One is a fourth-term state senator. The other, a small business owner. Though their political experience varies greatly, the two Republicans share the same goal: Unseat the Democratic incumbents in their congressional districts and make changes in the Capitol.

State Sen. Nancy Jacobs, of Harford County, is running against District 2 Rep. Dutch Ruppersberger, of Baltimore County. A portion of Howard County, located along the southeastern edge of Howard from Elkridge to North Laurel, was added to District 2 in the redistricting process conducted last year.

"I feel like I'm on even footing with Dutch Ruppersberger in Howard County because he's never represented Howard County before," Jacobs told a crowd of about 40 at a Howard County Republican Club picnic/candidate rally Sunday, Sept. 16, held at Rockburn Branch Park in Elkridge.

Frank Mirabile, a Woodbine resident who owns a commercial services landscape company, is running against District 7 Rep. Elijah Cummings, of Baltimore. Mirabile said the addition of a large chunk of northern Baltimore County to District 7 gives him a much better shot at beating Cummings than he had when he unsuccessfully ran against him in 2010.


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"The gerrymandering actually benefited us," Mirabile said, noting the Republicans picked up 54,000 "new favorable votes" in Baltimore County alone.

"What's really great is most of the Democrats in northern Baltimore County, they're Reagan-style Democrats," or they don't like Cummings, he added.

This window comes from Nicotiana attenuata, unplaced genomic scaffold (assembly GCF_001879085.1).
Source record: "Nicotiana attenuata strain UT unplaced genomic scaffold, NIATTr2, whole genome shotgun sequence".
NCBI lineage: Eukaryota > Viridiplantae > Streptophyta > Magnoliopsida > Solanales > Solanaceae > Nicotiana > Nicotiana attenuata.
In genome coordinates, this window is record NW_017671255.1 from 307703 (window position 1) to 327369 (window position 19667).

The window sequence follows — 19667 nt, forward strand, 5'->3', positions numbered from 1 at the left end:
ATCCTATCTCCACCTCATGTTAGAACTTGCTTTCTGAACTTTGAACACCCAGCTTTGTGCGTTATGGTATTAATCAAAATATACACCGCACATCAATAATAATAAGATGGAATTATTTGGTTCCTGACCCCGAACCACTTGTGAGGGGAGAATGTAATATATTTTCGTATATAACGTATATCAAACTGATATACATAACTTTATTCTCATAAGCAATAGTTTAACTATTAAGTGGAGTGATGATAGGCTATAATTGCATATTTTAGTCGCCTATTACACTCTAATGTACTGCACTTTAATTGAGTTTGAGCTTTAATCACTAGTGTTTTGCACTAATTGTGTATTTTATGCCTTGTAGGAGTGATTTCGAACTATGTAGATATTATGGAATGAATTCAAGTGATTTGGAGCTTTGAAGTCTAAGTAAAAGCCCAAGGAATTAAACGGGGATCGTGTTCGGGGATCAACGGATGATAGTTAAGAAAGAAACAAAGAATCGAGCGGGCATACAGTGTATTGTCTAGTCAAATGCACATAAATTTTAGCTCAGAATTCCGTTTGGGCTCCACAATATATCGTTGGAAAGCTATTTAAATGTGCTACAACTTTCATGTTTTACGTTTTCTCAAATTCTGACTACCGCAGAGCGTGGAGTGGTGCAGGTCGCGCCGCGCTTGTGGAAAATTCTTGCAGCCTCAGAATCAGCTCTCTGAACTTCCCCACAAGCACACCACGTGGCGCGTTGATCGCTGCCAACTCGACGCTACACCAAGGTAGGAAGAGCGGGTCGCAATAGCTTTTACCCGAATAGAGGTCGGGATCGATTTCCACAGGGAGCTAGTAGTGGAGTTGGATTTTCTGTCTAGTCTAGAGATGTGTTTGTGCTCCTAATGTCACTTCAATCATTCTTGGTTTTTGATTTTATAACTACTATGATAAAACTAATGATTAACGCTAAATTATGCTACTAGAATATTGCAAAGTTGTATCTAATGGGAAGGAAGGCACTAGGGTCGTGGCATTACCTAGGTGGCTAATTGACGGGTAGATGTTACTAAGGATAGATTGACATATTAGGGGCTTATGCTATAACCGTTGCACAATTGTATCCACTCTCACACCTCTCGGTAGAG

Both candidates gave short speeches in which they took several jabs at their Democratic opponents and promised to bring change to Washington.

Jacobs said she has attended several community meetings and has heard from people that they've seen more of her in the past six months than they've seen of Ruppersberger in the past 10 years.

"He should hold town halls; he doesn't hold town halls," Jacobs said of Ruppersberger.

Ruppersberger, she said, is only spending time in the district now that he is running for re-election against an opponent with name recognition — something she said he hasn't had since his first campaign for Congress in 2002.

"I'm seeing him places I don't think he knew existed before now," Jacobs said.

Touting her base of support, Jacobs said she has raised twice as much in contributions as Ruppersberger among Maryland donors.

"Problem is he gets all his money from out-of-state PACs and special interests, where I get mine from citizens like you all," she said.

Ruppersberger's campaign manager, Jahantab Siddiqui, discounted Jacobs' claims. In an emailed statement, he said Ruppersberger believes that "elections should be run on record, not rhetoric. Any claim that Congressman Ruppersberger is unfamiliar with any part of his district is absolutely outrageous.

"He has been representing this region for more than two decades and routinely attends and hosts community meetings such as foreclosure workshops and small business seminars. Congressman Ruppersberger prides himself on second-to-none service to his constituents and is humbled by their support at the polls. In fact, the vast majority of individual donors to Congressman Ruppersberger's campaign this election cycle are Marylanders."

Addressing the issues, Jacobs talked about the need to create jobs and turn the economy around.

"A lot of businesses right now if they have any money at all, they're afraid to invest it in their business," she said.

Jacobs said Congress needs to work to get rid of the "stranglehold" government has on small businesses through laws and regulations.

"You have no idea how much damage can be done to a business through regulations," she said.

Mirabile also talked about the need to help small business owners, like himself.